By Michael Miner
Requiem for a Heavyweight
The affectionate excerpts published in the Tribune last week don't even hint at the hard edge to Richard Ciccone's new biography, Royko: A Life in Print. The 13th chapter begins with this flat statement: "On any given day, Mike Royko could find someone to hate. To his friends and family it seemed incongruous that someone who could cry watching Fred Astaire dance could spew so much venom at almost anyone he perceived as an enemy. Throughout his career Royko went out of his way to demean and attack almost anyone who tried to do what he did in print."
But Royko is, ultimately, a kind book, and instead of plunging on into his subject's darkest recesses, Ciccone steps back from the brink. He segues from hates to feuds to anecdotes, regaling us with stories of Royko with Ben Bentley, Pops Panczko, and Charles O. Finley and introducing the woman who will become Royko's second wife. By the end of chapter 13 Ciccone has forgotten how he began it.
Royko is a biography that can be loosely compared to Carlos Baker's biography of Ernest Hemingway. Much more can be said about a great American writer now that someone has pulled the life together and put it out there. Ciccone's done a terrific job of laying out the facts, many of them grim. Royko's father beat his mother. He was stashed for a stretch at Montefiore, a reform school that bred hoods. Nothing he tried, not even Antabuse, licked booze, his life's great curse, and he was not a gentle drunk. To Ciccone's credit, it isn't obvious at the end of his book that he even liked Royko, but he says he did.
Some of Royko's friends are remembering him by publishing collections of his greatest columns--there have been two so far. Ciccone gives us an idea of why they liked him and what they liked him despite. He describes meeting him for the first time at Jimmy Carter's inauguration in 1977, when Royko still wrote for his beloved Daily News. "You know Dick Ciccone?" said someone making the introductions in a Washington bar. "He's a greaseball from the Tribune. Probably connected with the mob," Royko replied. Royko despised the Tribune then. Thanks to Rupert Murdoch, seven years later that's where he worked.
Ciccone believes Royko never looked back once he crossed the street, but that's a Tribune man talking. I'd like to think he did. When the Daily News folded in 1978 Royko shifted to the Sun-Times down the hall; when Murdoch bought the Sun-Times six years later Royko became a sort of folk hero by thumbing his nose at him and bolting. He'd have been a different sort of hero if he'd stayed and used his column to make his new owner's life miserable, and he dropped a notch in the eyes of colleagues he'd abandoned.
So he spent the last 13 years of his career and his life at a paper where he didn't want to be. "Royko, despite his celebrity, his success, and his moments of arrogance, was shy," Ciccone writes. "Royko also hated mornings. Some mornings he was hungover. Every morning he was facing the demon of the column. As a result, Royko made few friends at the Tribune." A lot of people there wrote him off as a jerk.
The "regular guy," Ciccone tells us, was a "sweet person." But the column ruled his life. "Everything else had to come second," his friend Hanke Gratteau told Ciccone. "The family had to come second. His health had to come second." The Richard J. Daley era was an astonishing time in Chicago's history, and there's no way back to it that doesn't go through those columns. Rereading them for the book, Ciccone discovered something that he hadn't quite recognized before: "He really was a genius."
There's an elegiac quality to the book. Ciccone carefully places Royko in his time, and he explains that Royko was young in an era when newsrooms were full of roisterers who hit the bars after work and were strangers to their children. Ciccone was young then too. The demons Royko couldn't lick--smoking and drinking--were everybody's demons. "The 60s and 70s were the last great era of newspapers as the dominant information provider," Ciccone tells me, and reporters had an inflated idea of themselves as soldiers on the front lines of truth. The news itself was extraordinary. There were hot wars and cold wars and civil rights revolutions. Presidents didn't simply leave office--they were assassinated or toppled. "There was a major story going on at all times," says Ciccone, "and you turn to Royko and he was dealing with some very interesting aspects of it. Other times he was somewhere else with some wonderful change of pace." He never beat anything into the ground. "At one point in his career," says Ciccone, "he had a rule that you never did more than three columns on any subject. Ever. If you're going to write about a horse that got loose in the middle of City Hall, you might write two columns about it, but that was it."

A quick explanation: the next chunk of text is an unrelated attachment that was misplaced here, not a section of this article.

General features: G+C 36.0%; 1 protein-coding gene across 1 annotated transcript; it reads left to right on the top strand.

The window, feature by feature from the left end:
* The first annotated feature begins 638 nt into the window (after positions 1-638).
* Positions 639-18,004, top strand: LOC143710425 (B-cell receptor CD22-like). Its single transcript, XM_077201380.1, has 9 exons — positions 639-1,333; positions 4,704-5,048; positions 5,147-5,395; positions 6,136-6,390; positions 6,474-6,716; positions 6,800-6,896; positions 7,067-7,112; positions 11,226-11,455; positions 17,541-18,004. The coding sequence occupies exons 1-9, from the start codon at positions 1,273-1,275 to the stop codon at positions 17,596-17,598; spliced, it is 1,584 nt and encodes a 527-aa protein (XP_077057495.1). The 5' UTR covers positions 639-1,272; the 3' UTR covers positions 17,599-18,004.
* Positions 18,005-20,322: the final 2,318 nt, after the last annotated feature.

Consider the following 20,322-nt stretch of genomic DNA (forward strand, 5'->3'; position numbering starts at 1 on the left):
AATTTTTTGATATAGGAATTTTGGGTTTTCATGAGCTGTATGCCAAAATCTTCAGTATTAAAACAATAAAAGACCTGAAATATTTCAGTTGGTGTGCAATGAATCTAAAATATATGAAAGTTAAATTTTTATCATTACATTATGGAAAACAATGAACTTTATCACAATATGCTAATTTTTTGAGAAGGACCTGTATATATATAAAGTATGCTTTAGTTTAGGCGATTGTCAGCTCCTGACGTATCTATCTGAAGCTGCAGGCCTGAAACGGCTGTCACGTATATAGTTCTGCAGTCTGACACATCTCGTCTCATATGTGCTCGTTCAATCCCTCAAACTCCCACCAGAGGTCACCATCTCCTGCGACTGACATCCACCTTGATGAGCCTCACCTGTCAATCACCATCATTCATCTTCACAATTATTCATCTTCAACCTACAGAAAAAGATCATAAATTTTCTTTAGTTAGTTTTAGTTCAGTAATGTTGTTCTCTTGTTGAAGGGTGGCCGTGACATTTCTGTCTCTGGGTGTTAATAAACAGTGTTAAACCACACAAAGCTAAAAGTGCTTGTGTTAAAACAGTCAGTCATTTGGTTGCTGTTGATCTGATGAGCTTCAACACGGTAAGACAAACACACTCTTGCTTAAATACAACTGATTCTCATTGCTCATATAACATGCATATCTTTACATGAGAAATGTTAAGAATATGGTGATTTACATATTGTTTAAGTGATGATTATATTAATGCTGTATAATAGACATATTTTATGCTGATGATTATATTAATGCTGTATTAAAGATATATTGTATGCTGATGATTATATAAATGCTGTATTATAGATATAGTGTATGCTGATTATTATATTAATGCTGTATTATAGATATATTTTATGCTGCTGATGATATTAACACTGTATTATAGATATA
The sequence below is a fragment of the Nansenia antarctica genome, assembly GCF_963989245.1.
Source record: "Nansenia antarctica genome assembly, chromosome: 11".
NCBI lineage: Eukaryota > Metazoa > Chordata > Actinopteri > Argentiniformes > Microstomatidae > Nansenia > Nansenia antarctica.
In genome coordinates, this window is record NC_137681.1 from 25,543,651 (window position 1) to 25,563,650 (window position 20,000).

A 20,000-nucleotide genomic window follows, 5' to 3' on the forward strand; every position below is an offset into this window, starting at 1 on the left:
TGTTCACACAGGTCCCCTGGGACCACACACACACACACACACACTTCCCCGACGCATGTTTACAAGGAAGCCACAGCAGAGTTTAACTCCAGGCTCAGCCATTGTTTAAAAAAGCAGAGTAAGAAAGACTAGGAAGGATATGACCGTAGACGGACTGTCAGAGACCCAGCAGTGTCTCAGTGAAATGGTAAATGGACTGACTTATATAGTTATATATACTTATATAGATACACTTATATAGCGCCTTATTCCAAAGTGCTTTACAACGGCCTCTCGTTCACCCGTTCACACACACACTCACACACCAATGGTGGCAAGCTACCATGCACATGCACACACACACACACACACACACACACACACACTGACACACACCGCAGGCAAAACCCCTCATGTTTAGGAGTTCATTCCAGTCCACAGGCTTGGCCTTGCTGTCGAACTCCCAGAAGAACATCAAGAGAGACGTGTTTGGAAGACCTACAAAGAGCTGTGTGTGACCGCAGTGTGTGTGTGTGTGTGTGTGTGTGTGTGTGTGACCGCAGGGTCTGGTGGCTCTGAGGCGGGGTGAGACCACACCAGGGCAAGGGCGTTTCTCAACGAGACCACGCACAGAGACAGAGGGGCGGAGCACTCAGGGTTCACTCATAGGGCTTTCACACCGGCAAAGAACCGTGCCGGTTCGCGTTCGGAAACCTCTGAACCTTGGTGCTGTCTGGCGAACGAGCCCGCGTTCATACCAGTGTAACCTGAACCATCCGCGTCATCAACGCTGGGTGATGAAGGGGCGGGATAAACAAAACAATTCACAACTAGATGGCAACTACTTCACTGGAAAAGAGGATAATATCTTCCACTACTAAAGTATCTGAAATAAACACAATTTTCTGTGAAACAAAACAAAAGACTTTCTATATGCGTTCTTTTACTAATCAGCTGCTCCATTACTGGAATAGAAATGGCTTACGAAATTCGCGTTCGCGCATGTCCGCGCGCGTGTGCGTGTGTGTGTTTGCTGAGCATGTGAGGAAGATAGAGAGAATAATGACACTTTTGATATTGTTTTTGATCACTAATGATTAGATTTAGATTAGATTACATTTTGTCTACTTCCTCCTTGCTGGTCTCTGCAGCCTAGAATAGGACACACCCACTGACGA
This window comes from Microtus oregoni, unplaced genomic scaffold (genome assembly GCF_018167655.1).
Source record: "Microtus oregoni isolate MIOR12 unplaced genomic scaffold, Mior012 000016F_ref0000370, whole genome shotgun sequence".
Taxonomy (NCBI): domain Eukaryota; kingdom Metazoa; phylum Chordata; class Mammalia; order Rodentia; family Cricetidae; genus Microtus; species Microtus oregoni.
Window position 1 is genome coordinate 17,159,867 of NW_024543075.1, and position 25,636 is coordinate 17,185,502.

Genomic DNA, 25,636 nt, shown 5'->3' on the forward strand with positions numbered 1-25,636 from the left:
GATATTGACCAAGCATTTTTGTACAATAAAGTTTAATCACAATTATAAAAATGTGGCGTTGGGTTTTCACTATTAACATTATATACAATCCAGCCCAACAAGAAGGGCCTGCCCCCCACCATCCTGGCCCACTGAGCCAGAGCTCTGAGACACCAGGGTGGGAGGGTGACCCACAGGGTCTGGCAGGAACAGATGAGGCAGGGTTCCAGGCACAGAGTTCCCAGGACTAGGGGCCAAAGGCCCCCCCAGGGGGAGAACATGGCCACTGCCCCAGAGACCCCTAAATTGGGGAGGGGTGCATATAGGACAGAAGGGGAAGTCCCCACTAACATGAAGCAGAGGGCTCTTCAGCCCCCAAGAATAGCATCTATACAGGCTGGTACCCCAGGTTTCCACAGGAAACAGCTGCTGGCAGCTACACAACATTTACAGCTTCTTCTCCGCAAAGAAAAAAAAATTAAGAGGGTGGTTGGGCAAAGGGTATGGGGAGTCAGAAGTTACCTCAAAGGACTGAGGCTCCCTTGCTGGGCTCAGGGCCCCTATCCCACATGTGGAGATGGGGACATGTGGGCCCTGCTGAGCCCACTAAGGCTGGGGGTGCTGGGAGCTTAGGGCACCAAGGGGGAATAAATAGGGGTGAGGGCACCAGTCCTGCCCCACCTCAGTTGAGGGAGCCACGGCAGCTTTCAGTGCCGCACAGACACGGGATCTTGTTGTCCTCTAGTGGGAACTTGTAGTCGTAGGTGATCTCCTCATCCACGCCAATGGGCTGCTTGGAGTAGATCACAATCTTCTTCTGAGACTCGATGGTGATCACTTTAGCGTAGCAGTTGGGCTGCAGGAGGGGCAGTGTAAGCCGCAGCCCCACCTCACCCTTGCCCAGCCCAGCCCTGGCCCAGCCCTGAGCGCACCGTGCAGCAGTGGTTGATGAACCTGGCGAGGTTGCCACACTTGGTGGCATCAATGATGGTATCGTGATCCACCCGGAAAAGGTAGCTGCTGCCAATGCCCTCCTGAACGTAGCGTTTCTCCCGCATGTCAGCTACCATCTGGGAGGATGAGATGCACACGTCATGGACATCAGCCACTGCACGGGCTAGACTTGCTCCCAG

Even about the first Mayor Daley? "It's amazing how few columns Royko wrote about Daley," says Ciccone. "But when he did, they were memorable."
Ciccone suggests the times passed Royko by. He explains that Royko flayed Richard J. alive because "he was a young man with liberal attitudes and he thought the old man ran a racist city." He gave Richard M. a pass because by that time "much had changed. He knew that Richard M. was in no way the almost folkloric figure his father was. And you don't have all those people I stuck in the book, the people he lampooned. You don't have Ed Quigley. You don't have Tom Keane. Politicians were still--in the 60s and a little in the 70s--our celebrities. Now Dennis Rodman's become our celebrity.
"Think back to Henry Kissinger as secretary of state, compared to Madeleine Albright. Kissinger was a national figure. He was on the front page every day. You could ask ten people who our secretary of the interior is, and they wouldn't have a clue. People say Royko slowed down, but he understood that. He knew nobody wanted to read about George Bush's treasury secretary--who was it, Jim Baker? We were tired of that. By the 80s, do you know what people were fascinated with and he spent a lot of time writing about? All those television evangelicals. I think part of Royko's genius was his ability to pick his subjects."
This is all true. But if keeping up with what now fascinated people is what Royko was doing, in the effort he left a piece of himself behind. When John Kass inherited Royko's space on page three he began to write the stories Royko used to. Our new Mayor Daley isn't folkloric, but he isn't above criticism either. Ciccone writes that Royko endorsed Daley and put up pictures of himself and the mayor in his new suburban home. Kass took Daley on. Holding the mayor's feet to the fire was to Kass a part of the job description.